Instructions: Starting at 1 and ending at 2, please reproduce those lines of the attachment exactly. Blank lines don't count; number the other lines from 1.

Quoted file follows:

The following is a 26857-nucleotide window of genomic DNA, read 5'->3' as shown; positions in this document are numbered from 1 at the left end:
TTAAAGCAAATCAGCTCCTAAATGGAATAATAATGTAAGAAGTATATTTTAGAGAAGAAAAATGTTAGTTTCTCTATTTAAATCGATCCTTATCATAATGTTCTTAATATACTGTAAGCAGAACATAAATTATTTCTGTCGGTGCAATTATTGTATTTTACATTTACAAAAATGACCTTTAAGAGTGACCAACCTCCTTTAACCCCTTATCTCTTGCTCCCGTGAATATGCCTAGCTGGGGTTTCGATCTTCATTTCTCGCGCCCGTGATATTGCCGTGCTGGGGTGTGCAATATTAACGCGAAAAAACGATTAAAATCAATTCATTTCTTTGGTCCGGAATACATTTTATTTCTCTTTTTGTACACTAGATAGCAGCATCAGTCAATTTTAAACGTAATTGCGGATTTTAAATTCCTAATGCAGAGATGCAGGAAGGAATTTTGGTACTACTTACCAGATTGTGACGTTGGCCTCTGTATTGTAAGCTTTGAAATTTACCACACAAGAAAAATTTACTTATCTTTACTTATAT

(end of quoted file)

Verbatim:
The following is a 26857-nucleotide window of genomic DNA, read 5'->3' as shown; positions in this document are numbered from 1 at the left end:
TTAAAGCAAATCAGCTCCTAAATGGAATAATAATGTAAGAAGTATATTTTAGAGAAGAAAAATGTTAGTTTCTCTATTTAAATCGATCCTTATCATAATGTTCTTAATATACTGTAAGCAGAACATAAATTATTTCTGTCGGTGCAATTATTGTATTTTACATTTACAAAAATGACCTTTAAGAGTGACCAACCTCCTTTAACCCCTTATCTCTTGCTCCCGTGAATATGCCTAGCTGGGGTTTCGATCTTCATTTCTCGCGCCCGTGATATTGCCGTGCTGGGGTGTGCAATATTAACGCGAAAAAACGATTAAAATCAATTCATTTCTTTGGTCCGGAATACATTTTATTTCTCTTTTTGTACACTAGATAGCAGCATCAGTCAATTTTAAACGTAATTGCGGATTTTAAATTCCTAATGCAGAGATGCAGGAAGGAATTTTGGTACTACTTACCAGATTGTGACGTTGGCCTCTGTATTGTAAGCTTTGAAATTTACCACACAAGAAAAATTTACTTATCTTTACTTATAT